– by Christopher Ferebee
Often times when you attend a writers conference, you have an opportunity to sit down, speed dating style, for 3-15 minutes with various editors and agents. A common question is, what do I have to do to convince someone in a short pitch to represent or publish my work?
The short answer is, you can’t. Except for exceedingly rare circumstances, no editor or agent worth their salt is going to make a snap decision in that setting. You have to realize that the agents and editors are trying to provide a service more than they’re expecting to actually find a diamond in the rough. They’re going to give you pointers, what’s working, what isn’t, and talk to you about your big idea or try and help you figure out how to explain it if you even have one. They’re not really expecting to meet new clients or authors. It happens, but again, that’s not the expectation.
But before you get discouraged and decide to blow off the meetings, let me tell you why I think this actually opens the door for you to get serious attention.
If an author sits down in front of you, has actually done their homework, polished their pitch, and presents a compelling idea, that won’t be the norm. You have a chance to stand out from the crowd by being prepared to do your very best. If you accomplish this, then the editor or agent may actually invite you to formally submit your material for consideration. So what do you need to do?
Whatever you do, do not bring a 50 page document with the expectation that the editor or agent is going to take this from you. They may be polite, but it will not make it out of the hotel room. You should have a 1-3 page, easy-to-read and cleanly styled document with your name, contact information, a short bio, the title of your work, a 2-3 sentence hook, and 5-6 paragraph description of your main thesis or idea. And that’s it. If you do a good job in the pitch, they will take this document from you and it will have the information they need to follow up with you. If you cannot boil down your idea to a compelling presentation in this format, you’re not ready to present your idea.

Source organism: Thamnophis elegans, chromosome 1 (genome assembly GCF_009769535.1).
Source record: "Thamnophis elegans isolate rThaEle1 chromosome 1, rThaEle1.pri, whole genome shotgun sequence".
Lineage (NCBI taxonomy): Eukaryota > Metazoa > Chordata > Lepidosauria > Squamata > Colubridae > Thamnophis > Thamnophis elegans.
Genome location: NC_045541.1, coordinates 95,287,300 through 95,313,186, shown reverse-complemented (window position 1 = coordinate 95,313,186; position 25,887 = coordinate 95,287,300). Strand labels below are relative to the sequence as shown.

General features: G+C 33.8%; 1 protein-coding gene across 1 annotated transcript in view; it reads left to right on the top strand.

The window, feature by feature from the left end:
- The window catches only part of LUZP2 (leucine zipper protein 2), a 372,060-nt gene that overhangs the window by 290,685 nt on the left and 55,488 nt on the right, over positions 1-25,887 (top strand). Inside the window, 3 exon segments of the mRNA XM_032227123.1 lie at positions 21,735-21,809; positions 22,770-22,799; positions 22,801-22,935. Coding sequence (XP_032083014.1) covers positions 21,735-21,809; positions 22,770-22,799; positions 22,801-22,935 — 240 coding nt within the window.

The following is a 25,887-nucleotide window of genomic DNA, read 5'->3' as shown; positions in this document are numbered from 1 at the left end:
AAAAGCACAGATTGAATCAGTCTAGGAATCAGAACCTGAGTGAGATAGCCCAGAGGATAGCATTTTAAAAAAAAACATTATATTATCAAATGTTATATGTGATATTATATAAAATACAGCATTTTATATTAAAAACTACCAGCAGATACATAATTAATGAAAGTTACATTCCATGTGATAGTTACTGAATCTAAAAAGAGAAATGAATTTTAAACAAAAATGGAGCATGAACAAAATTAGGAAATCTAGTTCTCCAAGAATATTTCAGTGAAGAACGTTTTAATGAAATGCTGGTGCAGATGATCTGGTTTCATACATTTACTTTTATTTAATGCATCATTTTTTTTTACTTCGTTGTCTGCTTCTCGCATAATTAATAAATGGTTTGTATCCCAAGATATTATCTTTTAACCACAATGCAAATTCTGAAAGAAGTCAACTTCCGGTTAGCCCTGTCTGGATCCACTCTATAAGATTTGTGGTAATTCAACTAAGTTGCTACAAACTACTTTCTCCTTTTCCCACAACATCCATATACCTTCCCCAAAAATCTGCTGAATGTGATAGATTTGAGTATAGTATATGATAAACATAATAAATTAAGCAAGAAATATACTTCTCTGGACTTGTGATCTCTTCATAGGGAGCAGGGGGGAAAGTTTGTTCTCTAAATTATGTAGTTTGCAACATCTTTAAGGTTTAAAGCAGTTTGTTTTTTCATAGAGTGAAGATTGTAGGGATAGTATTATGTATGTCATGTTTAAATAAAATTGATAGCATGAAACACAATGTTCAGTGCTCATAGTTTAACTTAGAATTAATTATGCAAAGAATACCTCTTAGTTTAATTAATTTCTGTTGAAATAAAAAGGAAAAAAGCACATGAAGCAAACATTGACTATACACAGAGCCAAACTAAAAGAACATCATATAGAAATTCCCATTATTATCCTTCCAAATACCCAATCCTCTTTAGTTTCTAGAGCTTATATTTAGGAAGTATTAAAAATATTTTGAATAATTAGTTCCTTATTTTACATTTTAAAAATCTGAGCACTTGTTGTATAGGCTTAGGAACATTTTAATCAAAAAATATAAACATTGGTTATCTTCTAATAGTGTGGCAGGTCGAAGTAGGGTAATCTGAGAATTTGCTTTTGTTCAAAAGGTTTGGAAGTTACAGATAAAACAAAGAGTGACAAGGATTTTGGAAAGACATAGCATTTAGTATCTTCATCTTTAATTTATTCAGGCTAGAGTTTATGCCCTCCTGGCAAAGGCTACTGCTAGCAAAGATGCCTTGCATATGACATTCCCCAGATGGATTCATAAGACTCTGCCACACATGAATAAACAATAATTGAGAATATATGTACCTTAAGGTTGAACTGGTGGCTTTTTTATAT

You should also prepare a ninety-second pitch that you are going to deliver verbally. When you first sit down, you’ll introduce yourself, the agent or editor will do the same, and there may be some small talk. But the whole point is for you to make your pitch. Be prepared. Again, if you can’t tell me in 90 seconds or less what your big idea is, why it’s important, and why you’re the right person to write it, you’re not ready to present your idea.
If you really want to stand out, research the editor(s) or agent(s) you’re going to be meeting with. If your opening ice breaker is a statement about why you are excited to meet with this person because you know they work with a specific author or have published a specific book or set of books that are similar to you or what you’re working on, you’ll have their undivided attention. Again, be prepared. This isn’t a must, but it will go a long way toward helping you stand out. If you begin this way, nail your 90-second pitch, and have a solid 1-3 page document you can leave behind that is equally compelling, you will get positive feedback, and just might land yourself an editor or agent.
Finally, I’d practice your pitch and let a few friends read and respond to your document. Let them ask you questions, poke holes in your presentation, press you a little bit. An editor or agent asking you questions and engaging you with your idea can’t rattle you. You need to be prepared to answer questions. Think through specific questions someone might have about your project. Some obvious questions you should be able to respond to: Are there other books similar to yours already in the market? If so, what is your unique contribution to the topic? What other writing have you done similar to this? Have you built an audience and is this the type of work they’d expect from you?
I’ve said it a few times now, but I can’t over stress this: Be prepared. If you follow the above advice, you will be ready to make the most of your short window of time, and you will leave a good impression. That’s the most you can hope for from these meetings. Most editors and agents will be happy to meet with one person that is worth following up with. This will help you be that person.